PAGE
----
reports from Epsom
If there is a queue in the High Street this morning it will probably be leading to the travel agents and in particular to the rack holding brochures for Dubai. For the second year running, the salubrious properties of the Emirates were advertised when Moonshell yesterday followed Balanchine as a filly to winter in the Middle East before winning the Oaks.
Moonshell continued the fruitful fortunes of the hothouse horses, which run under Sheikh Mohammed's Godolphin banner, on only the third start of her life. Success here provided well-timed succour for those who believe either Vettori or Lammtarra, others who have been through the Dubai programme, will run big races in this afternoon's Derby.
Despite her relative naivety, Moonshell was at no time considered a callow aspirant by the men behind her. "We never thought that lack of experience was going to be a problem because throughout the winter she was an ultra- professional performer," Simon Crisford, the Godolphin racing manager, said yesterday. "She knew what the job in hand was today.''
''Few people, however, seemed to know that a Classic was being run here yesterday, with an attendance of 8,100 comparing starkly with the packed scenes of bygone days. In the archive sepia prints it appears as if it would be difficult to force a football between the crowd in the infield. Yesterday several pitches could have been accommodated without human disturbance. On the other side of the rails a five-piece band pumped out what was suitably close to a lament.
Those that did turn up were left with the choice of Aqaarid, Moonshell and Pure Grain, isolated at the head of the betting.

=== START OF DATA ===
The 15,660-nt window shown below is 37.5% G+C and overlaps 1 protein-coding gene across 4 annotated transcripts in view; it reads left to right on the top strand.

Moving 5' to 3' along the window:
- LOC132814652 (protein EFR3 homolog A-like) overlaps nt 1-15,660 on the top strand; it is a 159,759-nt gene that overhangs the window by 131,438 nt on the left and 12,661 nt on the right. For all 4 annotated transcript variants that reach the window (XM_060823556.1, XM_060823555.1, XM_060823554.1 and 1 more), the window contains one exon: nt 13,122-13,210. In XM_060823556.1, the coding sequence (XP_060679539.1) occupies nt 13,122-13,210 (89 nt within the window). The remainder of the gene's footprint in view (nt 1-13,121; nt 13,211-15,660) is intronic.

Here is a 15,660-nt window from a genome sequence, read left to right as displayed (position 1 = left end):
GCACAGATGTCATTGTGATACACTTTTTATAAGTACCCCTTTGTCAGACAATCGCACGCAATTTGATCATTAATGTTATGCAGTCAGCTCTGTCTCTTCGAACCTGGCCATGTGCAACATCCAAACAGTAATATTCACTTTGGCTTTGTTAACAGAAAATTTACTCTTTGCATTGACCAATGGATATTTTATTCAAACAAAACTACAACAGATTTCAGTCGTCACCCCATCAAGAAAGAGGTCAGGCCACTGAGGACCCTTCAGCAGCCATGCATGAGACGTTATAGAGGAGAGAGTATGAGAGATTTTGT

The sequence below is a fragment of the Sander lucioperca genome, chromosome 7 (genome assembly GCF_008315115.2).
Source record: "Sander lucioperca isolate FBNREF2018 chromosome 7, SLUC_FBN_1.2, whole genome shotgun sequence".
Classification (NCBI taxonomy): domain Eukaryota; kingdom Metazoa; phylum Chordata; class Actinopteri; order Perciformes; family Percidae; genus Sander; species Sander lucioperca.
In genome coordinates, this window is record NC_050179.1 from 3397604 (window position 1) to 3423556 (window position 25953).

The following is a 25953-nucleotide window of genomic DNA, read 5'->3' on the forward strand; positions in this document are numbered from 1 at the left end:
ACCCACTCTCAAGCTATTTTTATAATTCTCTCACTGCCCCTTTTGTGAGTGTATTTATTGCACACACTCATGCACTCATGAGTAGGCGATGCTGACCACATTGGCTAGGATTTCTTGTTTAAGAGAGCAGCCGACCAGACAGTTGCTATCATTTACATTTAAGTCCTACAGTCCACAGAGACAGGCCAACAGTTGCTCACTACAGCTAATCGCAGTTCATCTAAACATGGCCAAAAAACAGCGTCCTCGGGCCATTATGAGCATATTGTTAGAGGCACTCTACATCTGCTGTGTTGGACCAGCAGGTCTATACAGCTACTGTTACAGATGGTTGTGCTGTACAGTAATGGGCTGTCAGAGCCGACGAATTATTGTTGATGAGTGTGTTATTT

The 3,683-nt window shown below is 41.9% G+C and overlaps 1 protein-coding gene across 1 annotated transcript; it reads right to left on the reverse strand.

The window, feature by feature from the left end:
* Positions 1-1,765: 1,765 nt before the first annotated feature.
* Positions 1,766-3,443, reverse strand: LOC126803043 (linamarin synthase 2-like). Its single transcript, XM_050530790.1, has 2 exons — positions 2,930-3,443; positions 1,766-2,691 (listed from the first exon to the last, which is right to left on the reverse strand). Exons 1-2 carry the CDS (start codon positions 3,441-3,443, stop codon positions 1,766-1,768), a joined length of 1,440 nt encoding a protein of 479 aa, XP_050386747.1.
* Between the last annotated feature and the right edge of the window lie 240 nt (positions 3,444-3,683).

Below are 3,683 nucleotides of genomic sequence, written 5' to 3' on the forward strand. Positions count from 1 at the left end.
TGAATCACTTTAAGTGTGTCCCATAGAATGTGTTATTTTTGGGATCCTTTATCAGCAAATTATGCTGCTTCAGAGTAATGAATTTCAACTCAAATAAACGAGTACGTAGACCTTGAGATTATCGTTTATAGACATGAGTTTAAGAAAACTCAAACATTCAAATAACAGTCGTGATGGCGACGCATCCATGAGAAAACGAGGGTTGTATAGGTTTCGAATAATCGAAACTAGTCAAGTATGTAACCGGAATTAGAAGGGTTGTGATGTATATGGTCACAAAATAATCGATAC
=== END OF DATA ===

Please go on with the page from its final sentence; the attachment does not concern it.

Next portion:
For once in racing, the Big Three were on the race track itself and in the early stages Pure Grain and Aqaarid patrolled either flank of the field. Moonshell, meanwhile, was tucked in neatly by Lanfranco Dettori.
By half-way, Aqaarid's prospects were looking dim as Willie Carson tried to wring some response from his filly. There was none. When the Scot returned a well-beaten fifth, he gave a shorthand assessment. "Never going," he said. "Too firm.''
Dettori's debriefing could never be like that. "I gave her a breather coming down the hill and then she quickened up really well," he said. "Once we were in the straight it was time to go. She showed great courage and is an exceptional filly.''
For those left in the jockeys' room without a ride there was a clue to the result as the Italian returned to his quarters. He bellowed like a town crier.
There was also a further warning cry for the trainers employed by Sheikh Mohammed. This autumn Dubai's crown prince will again sift through some of his better British-based horses and annex them to his homeland if he sees fit.
"Sheikh Mohammed has supported British racing for the last 15 years and the Maktoum family have basically restored the balance of power to European racing," Crisford added. "Godolphin operates only for the horses' interests and if he believes a horse will have a better chance of winning a Classic if it follows his programme in Dubai, then that is what he will do. The trainers have to accept that.''
Others still refuse to accept that Dubai makes any difference and that the Godolphin animals that have succeeded this spring would have done so even if they had spent the winter under a wet tree in Newmarket. "Some people say you cannot prove that these horses have an edge, that they do have an advantage, and that there is no proof," Crisford said. "We haven't been doing it long enough to have conclusive evidence and I think this project needs at least five years under its belt.''
Those who witnessed Moonshell's victory yesterday and Balanchine's the year before may be already tempted to give the scheme the benefit of the doubt.
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